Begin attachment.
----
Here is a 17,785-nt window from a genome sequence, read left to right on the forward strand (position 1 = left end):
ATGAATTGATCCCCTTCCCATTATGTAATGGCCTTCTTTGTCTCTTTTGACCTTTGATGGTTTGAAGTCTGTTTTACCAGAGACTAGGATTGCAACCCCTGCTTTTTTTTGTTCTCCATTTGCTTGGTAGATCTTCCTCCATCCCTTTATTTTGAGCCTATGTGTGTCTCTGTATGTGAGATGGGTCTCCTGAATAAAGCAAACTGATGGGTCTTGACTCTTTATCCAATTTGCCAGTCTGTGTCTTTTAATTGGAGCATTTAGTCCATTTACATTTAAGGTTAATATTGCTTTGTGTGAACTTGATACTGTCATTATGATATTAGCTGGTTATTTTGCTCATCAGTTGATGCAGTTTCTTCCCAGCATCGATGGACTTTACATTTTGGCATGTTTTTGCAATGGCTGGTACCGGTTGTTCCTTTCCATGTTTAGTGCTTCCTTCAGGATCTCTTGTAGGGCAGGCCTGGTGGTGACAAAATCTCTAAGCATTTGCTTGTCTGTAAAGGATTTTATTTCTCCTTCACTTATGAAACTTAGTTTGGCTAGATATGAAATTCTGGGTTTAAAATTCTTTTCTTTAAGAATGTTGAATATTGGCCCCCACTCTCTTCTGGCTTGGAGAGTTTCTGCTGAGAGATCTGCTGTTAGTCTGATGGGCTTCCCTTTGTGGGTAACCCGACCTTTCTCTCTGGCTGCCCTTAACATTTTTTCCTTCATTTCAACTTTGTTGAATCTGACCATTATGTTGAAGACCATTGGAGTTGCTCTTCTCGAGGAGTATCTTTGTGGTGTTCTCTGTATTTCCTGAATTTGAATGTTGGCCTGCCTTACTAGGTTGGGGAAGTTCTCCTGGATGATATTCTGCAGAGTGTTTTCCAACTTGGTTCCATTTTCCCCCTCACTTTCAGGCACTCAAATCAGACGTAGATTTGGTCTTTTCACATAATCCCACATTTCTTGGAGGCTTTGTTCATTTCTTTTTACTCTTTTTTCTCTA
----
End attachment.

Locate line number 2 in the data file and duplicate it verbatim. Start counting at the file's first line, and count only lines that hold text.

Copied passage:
ATGAATTGATCCCCTTCCCATTATGTAATGGCCTTCTTTGTCTCTTTTGACCTTTGATGGTTTGAAGTCTGTTTTACCAGAGACTAGGATTGCAACCCCTGCTTTTTTTTGTTCTCCATTTGCTTGGTAGATCTTCCTCCATCCCTTTATTTTGAGCCTATGTGTGTCTCTGTATGTGAGATGGGTCTCCTGAATAAAGCAAACTGATGGGTCTTGACTCTTTATCCAATTTGCCAGTCTGTGTCTTTTAATTGGAGCATTTAGTCCATTTACATTTAAGGTTAATATTGCTTTGTGTGAACTTGATACTGTCATTATGATATTAGCTGGTTATTTTGCTCATCAGTTGATGCAGTTTCTTCCCAGCATCGATGGACTTTACATTTTGGCATGTTTTTGCAATGGCTGGTACCGGTTGTTCCTTTCCATGTTTAGTGCTTCCTTCAGGATCTCTTGTAGGGCAGGCCTGGTGGTGACAAAATCTCTAAGCATTTGCTTGTCTGTAAAGGATTTTATTTCTCCTTCACTTATGAAACTTAGTTTGGCTAGATATGAAATTCTGGGTTTAAAATTCTTTTCTTTAAGAATGTTGAATATTGGCCCCCACTCTCTTCTGGCTTGGAGAGTTTCTGCTGAGAGATCTGCTGTTAGTCTGATGGGCTTCCCTTTGTGGGTAACCCGACCTTTCTCTCTGGCTGCCCTTAACATTTTTTCCTTCATTTCAACTTTGTTGAATCTGACCATTATGTTGAAGACCATTGGAGTTGCTCTTCTCGAGGAGTATCTTTGTGGTGTTCTCTGTATTTCCTGAATTTGAATGTTGGCCTGCCTTACTAGGTTGGGGAAGTTCTCCTGGATGATATTCTGCAGAGTGTTTTCCAACTTGGTTCCATTTTCCCCCTCACTTTCAGGCACTCAAATCAGACGTAGATTTGGTCTTTTCACATAATCCCACATTTCTTGGAGGCTTTGTTCATTTCTTTTTACTCTTTTTTCTCTA